Beckley's employment on March 20, 2015.
departmental change to the ORD included a change in some of
her job responsibilities, including "on-call"
shifts. An on-call shift required the employee to be
accessible while off-duty during the shift. During an on-call
shift, an employee was to report to work within approximately
30 minutes of receiving an emergency call-in.
Luke's reprimanded Beckley on multiple occasions for
failing to respond appropriately to emergency call-in
requests. On March 10, 2014, Beckley received a Level 1
warning for failing to respond to messages left on her cell
phone and pager. Because of Beckley's failure to respond,
St. Luke's was forced to contact the second on-call
employee for the emergency. Beckley admitted that this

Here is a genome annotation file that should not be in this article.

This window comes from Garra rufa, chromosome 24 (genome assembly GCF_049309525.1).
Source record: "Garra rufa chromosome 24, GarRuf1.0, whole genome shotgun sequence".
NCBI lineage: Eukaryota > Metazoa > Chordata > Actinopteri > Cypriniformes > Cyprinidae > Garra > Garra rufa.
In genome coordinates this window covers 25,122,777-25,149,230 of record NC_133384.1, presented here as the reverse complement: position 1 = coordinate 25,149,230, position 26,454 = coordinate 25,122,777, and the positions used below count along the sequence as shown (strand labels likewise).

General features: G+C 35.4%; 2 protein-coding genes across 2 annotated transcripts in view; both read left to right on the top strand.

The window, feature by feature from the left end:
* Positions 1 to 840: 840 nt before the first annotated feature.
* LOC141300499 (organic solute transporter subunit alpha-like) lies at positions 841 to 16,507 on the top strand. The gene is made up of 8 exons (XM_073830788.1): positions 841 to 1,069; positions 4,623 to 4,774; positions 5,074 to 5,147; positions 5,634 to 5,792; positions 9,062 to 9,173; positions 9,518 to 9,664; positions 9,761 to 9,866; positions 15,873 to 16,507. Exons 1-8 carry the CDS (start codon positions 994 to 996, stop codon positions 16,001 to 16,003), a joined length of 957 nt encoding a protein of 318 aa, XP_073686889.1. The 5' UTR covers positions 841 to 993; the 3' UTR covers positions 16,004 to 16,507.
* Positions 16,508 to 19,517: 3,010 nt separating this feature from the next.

reprimand was unrelated to her taking FMLA leave. On August
12, 2014, Beckley received a Level 2 warning for not
responding appropriately to a call-in request. Beckley did
not respond to the initial call-in message, but responded to
the second contact approximately 35 minutes later. On August
25, 2014, Beckley received a Final Warning for failing to
respond to an emergency call-in request. St. Luke's
contacted another surgical technician for the emergency. As a
consequence, St. Luke's prohibited Beckley from signing
up for additional on-call shifts because of her repeated
failures to respond appropriately when contacted. Each time
Beckley was reprimanded, St. Luke's counseled her on
appropriate on-call procedures and the ORD's